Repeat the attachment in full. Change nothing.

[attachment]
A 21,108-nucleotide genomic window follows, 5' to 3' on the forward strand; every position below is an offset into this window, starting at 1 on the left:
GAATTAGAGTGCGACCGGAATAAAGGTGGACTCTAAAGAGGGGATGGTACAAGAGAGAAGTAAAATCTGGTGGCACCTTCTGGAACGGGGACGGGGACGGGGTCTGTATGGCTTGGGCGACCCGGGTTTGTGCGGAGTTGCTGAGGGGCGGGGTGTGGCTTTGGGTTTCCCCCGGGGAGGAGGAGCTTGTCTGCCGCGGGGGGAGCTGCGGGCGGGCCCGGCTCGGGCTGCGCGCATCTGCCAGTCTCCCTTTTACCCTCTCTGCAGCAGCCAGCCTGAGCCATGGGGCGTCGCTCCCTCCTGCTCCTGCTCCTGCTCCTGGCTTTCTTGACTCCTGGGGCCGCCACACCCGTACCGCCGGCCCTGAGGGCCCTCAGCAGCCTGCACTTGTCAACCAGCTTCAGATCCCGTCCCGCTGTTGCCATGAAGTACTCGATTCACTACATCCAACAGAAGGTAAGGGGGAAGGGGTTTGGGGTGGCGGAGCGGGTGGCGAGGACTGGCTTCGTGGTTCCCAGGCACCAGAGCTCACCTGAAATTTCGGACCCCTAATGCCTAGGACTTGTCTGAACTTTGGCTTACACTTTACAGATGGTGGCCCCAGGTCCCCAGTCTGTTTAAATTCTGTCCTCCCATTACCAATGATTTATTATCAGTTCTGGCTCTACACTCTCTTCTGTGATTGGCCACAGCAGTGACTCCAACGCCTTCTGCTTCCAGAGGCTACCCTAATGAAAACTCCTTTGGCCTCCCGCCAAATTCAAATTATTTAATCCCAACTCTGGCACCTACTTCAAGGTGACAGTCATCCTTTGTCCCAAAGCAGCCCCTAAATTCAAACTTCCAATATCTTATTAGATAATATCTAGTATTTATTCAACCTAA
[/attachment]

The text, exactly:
A 21,108-nucleotide genomic window follows, 5' to 3' on the forward strand; every position below is an offset into this window, starting at 1 on the left:
GAATTAGAGTGCGACCGGAATAAAGGTGGACTCTAAAGAGGGGATGGTACAAGAGAGAAGTAAAATCTGGTGGCACCTTCTGGAACGGGGACGGGGACGGGGTCTGTATGGCTTGGGCGACCCGGGTTTGTGCGGAGTTGCTGAGGGGCGGGGTGTGGCTTTGGGTTTCCCCCGGGGAGGAGGAGCTTGTCTGCCGCGGGGGGAGCTGCGGGCGGGCCCGGCTCGGGCTGCGCGCATCTGCCAGTCTCCCTTTTACCCTCTCTGCAGCAGCCAGCCTGAGCCATGGGGCGTCGCTCCCTCCTGCTCCTGCTCCTGCTCCTGGCTTTCTTGACTCCTGGGGCCGCCACACCCGTACCGCCGGCCCTGAGGGCCCTCAGCAGCCTGCACTTGTCAACCAGCTTCAGATCCCGTCCCGCTGTTGCCATGAAGTACTCGATTCACTACATCCAACAGAAGGTAAGGGGGAAGGGGTTTGGGGTGGCGGAGCGGGTGGCGAGGACTGGCTTCGTGGTTCCCAGGCACCAGAGCTCACCTGAAATTTCGGACCCCTAATGCCTAGGACTTGTCTGAACTTTGGCTTACACTTTACAGATGGTGGCCCCAGGTCCCCAGTCTGTTTAAATTCTGTCCTCCCATTACCAATGATTTATTATCAGTTCTGGCTCTACACTCTCTTCTGTGATTGGCCACAGCAGTGACTCCAACGCCTTCTGCTTCCAGAGGCTACCCTAATGAAAACTCCTTTGGCCTCCCGCCAAATTCAAATTATTTAATCCCAACTCTGGCACCTACTTCAAGGTGACAGTCATCCTTTGTCCCAAAGCAGCCCCTAAATTCAAACTTCCAATATCTTATTAGATAATATCTAGTATTTATTCAACCTAA